How Restrictive Is New York’s Breastfeeding Programme, Really?


Since news came out that New York City Mayor Michael Bloomberg and New York state officials would be pushing an array of initiatives aimed at encouraging mothers to breastfeed their babies, a lot of women who don’t appreciate being told how to raise their kids voiced their discontent. The city’s push, it seemed, was especially aggressive, with reports claiming that, under Bloomberg’s autocratic decree, all the formula would be locked away in a giant formula vault — ostensibly so that new mothers wouldn’t have a choice but to breastfeed, but really in order to sate the ravenous appetite of a giant subway cthulhu — to be signed out like medication.

News of the breastfeeding programme — “Latch On NYC” — followed so closely on the heels of Bloomberg’s infamous city-wide ban on big fucking cups of soda that it seemed completely plausible. Why wouldn’t the city restrict the easy flow of formula? It’s already slowed the city’s soda fountains to a trickle. Those who had criticized the Mayor for his seemingly “nannying” initiatives now had even more reason to fear that whatever shred of personal autonomy Gothamites had left was rapidly eroding. It turns out, however, that Latch On may not rely on the sort of negative reinforcement that made the soda ban so contentious.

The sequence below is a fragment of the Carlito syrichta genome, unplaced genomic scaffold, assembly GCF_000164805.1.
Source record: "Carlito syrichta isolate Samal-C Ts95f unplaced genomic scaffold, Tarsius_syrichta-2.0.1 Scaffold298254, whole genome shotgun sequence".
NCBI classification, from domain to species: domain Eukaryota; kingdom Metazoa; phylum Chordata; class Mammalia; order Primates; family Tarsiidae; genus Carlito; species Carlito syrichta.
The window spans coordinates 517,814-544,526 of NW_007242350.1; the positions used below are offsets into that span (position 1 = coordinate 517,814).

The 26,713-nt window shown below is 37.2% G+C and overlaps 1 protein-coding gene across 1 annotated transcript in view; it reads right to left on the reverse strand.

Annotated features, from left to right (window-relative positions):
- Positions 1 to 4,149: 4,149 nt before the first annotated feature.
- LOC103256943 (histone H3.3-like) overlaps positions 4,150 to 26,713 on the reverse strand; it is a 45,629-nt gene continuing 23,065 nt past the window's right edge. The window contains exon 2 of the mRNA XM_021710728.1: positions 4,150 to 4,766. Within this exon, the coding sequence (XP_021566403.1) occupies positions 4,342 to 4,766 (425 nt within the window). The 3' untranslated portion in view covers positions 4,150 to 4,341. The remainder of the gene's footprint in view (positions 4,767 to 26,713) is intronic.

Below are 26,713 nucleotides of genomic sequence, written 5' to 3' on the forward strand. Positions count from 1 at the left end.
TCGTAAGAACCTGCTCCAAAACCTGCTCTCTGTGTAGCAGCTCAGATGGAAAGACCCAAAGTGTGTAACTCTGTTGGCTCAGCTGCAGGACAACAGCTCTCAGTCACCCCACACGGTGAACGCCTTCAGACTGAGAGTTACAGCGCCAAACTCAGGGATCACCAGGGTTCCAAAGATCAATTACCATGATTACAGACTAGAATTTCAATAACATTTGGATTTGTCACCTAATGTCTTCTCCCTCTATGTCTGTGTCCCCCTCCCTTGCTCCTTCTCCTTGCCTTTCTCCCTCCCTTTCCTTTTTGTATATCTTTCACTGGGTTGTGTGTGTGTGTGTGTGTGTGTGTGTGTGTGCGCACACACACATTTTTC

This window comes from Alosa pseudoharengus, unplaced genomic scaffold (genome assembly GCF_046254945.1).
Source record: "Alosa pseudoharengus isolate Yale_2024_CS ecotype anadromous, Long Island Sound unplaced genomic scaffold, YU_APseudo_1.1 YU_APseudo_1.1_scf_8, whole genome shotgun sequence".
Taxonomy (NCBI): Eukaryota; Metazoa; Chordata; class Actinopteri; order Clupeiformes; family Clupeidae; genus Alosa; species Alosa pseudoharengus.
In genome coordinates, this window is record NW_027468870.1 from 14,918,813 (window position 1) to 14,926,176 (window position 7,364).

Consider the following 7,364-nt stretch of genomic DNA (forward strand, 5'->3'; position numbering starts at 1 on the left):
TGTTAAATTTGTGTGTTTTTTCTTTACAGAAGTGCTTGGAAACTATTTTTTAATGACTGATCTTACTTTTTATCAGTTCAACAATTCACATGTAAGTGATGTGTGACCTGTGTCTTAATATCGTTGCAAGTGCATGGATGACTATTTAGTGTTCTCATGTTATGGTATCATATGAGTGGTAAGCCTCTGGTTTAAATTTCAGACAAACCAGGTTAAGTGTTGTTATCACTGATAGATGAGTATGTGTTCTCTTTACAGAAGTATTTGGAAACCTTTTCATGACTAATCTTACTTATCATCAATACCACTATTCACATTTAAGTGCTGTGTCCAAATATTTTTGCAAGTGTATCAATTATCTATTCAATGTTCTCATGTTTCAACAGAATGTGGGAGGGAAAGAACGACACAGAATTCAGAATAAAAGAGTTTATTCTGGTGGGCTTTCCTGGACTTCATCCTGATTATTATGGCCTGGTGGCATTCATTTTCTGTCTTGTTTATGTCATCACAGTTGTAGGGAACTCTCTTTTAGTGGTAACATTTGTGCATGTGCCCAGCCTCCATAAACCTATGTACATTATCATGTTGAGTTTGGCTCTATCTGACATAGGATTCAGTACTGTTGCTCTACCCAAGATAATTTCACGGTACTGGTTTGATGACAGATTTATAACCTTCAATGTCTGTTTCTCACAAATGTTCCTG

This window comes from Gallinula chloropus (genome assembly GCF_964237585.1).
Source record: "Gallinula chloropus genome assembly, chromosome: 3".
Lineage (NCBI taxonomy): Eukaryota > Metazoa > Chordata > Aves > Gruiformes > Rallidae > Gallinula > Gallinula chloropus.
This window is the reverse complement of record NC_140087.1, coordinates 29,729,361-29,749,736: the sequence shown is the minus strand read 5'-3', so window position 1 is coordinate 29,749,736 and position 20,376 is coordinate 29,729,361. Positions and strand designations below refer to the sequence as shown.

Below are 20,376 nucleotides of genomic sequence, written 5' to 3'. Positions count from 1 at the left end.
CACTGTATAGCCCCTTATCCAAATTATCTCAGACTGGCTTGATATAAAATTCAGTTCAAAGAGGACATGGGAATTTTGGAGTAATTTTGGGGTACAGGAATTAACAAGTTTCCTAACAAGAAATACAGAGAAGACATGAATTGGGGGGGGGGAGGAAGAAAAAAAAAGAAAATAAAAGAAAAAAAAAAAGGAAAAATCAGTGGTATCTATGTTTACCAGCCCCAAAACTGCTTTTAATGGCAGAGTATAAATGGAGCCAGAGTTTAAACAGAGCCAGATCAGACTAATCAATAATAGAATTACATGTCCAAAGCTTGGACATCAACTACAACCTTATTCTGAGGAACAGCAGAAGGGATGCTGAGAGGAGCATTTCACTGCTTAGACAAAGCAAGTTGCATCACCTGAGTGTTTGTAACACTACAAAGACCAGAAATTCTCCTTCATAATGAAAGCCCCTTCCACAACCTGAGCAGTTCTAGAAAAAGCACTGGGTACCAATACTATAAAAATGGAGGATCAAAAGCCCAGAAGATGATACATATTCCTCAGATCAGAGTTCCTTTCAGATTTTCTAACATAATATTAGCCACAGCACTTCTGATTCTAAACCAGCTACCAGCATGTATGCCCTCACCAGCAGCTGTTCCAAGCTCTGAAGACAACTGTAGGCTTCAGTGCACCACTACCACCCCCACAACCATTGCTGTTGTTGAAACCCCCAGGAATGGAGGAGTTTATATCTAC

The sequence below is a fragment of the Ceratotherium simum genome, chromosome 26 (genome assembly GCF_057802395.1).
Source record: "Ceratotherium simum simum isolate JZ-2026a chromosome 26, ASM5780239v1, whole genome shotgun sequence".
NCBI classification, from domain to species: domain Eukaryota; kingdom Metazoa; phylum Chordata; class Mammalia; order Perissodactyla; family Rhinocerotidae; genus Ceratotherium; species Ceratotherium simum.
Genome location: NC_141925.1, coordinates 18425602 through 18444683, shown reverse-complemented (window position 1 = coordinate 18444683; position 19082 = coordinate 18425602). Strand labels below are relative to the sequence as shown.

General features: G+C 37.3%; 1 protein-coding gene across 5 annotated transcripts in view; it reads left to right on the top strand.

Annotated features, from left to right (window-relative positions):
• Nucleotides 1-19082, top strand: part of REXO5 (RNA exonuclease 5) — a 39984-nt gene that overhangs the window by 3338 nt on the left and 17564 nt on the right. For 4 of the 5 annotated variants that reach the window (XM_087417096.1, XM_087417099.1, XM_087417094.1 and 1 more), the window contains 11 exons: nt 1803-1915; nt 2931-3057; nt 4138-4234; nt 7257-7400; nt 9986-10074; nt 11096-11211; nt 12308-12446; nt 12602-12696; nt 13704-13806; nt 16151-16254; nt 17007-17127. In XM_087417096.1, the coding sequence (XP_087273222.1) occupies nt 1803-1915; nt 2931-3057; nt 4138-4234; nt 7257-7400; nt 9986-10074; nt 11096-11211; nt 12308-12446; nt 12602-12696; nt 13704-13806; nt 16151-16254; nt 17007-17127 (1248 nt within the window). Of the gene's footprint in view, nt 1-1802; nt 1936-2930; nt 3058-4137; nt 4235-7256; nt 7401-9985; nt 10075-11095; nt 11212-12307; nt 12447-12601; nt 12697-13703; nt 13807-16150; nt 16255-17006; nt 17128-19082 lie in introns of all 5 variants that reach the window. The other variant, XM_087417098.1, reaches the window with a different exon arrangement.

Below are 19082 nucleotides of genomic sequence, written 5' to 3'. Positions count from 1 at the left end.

Latch On has garnered so much fretful public attention because of reports that the city, in its zeal to have more new mothers breastfeeding, would employ more stick than carrot in purging its maternity wards of formula. According to City Hall, however, the initiative isn’t aimed so much at restricting formula as it is teaching mothers the benefits of breastfeeding. “The initiative,” according to information from City Hall, “is designed to support a mother who decides that she wants to breast-feed by asking hospital staff to respect the mother’s wishes and refrain from supplementing her baby with formula.” The City claims, moreover, that almost 90 percent of mothers begin breastfeeding, citing this as proof that “the intent” to breastfeed already exists. Rather than “hide” or “lock up” formula, the State Health Department merely recommends that hospitals not include formula in gift bags given to mothers when they leave.

New York State wants to encourage mothers to breastfeed because, according the state health department, breastfeeding can have demonstrable health benefits for infants, including fewer episodes of acute respiratory illnesses, inner-ear infections and gastroenteritis. Additionally, the health department says, mothers who do not breastfeed have an increased risk of bleeding and anemia, and have higher rates of breast cancer later in life. Currently, only 39.7 percent of infants in the State are breastfed (the goal in New York is 70 percent). Both the city and the state have made it clear that they’d like to see more mothers breastfeeding, even if their approach to encouraging breastfeeding is less draconian than previously believed.

New York’s pro-breastfeeding stance draws criticism [MSNBC]

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